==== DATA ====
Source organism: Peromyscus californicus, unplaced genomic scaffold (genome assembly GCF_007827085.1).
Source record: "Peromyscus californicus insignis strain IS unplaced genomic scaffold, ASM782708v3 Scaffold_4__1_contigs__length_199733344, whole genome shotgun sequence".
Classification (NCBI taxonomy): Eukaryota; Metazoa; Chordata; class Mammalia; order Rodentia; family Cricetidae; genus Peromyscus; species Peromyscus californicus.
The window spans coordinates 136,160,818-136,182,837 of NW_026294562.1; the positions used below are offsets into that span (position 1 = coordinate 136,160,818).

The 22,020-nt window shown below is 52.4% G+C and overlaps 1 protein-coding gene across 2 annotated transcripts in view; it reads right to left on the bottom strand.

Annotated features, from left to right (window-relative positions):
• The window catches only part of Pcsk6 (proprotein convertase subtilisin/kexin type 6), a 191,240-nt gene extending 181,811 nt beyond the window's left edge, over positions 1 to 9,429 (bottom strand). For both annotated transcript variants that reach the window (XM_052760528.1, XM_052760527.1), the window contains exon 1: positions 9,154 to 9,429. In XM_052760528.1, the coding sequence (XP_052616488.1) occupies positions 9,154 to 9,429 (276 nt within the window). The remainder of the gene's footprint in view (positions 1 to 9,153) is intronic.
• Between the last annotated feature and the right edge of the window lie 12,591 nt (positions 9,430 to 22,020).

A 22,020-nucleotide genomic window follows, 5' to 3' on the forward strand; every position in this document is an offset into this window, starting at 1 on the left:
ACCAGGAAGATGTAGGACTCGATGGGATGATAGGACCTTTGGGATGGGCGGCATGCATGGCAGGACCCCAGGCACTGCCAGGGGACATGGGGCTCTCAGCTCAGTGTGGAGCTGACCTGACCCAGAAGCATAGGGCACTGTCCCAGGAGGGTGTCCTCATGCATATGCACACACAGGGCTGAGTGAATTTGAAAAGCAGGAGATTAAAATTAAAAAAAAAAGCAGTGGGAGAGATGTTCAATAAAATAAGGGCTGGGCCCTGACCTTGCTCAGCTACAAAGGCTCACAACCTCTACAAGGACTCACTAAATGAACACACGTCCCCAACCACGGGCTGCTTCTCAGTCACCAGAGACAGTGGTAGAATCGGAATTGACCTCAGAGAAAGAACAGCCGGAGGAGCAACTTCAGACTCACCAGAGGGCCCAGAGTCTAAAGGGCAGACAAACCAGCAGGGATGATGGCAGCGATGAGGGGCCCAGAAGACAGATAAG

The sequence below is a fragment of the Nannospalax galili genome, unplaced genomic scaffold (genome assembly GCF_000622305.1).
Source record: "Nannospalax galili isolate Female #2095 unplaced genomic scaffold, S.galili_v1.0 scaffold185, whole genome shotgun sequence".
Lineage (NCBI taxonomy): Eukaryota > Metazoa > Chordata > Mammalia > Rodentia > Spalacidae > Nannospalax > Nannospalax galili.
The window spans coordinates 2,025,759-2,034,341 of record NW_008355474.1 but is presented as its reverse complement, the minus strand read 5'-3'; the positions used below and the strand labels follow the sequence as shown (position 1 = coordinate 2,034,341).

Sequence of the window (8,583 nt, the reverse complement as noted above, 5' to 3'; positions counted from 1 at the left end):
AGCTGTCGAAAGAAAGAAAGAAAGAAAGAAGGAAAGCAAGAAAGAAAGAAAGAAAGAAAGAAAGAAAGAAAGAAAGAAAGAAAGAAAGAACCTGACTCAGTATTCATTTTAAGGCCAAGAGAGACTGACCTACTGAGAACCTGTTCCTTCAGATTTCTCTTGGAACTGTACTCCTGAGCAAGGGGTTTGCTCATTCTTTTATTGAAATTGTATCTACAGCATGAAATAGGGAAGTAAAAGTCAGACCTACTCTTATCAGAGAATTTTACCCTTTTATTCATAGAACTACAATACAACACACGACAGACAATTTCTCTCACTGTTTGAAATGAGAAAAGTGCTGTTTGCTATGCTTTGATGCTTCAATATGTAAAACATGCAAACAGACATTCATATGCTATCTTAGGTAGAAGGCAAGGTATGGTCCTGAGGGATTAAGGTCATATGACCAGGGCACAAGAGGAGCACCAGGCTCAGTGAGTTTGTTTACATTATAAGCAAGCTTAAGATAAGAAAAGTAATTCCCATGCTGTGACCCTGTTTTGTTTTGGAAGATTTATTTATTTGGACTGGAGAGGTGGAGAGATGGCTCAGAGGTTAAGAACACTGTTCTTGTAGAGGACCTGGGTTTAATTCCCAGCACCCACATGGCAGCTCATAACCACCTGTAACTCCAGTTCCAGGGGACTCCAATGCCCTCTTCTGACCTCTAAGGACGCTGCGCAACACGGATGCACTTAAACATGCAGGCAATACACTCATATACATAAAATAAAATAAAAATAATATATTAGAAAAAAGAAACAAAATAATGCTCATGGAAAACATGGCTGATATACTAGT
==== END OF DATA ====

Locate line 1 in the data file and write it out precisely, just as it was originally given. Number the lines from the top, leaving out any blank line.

Source organism: Peromyscus californicus, unplaced genomic scaffold (genome assembly GCF_007827085.1).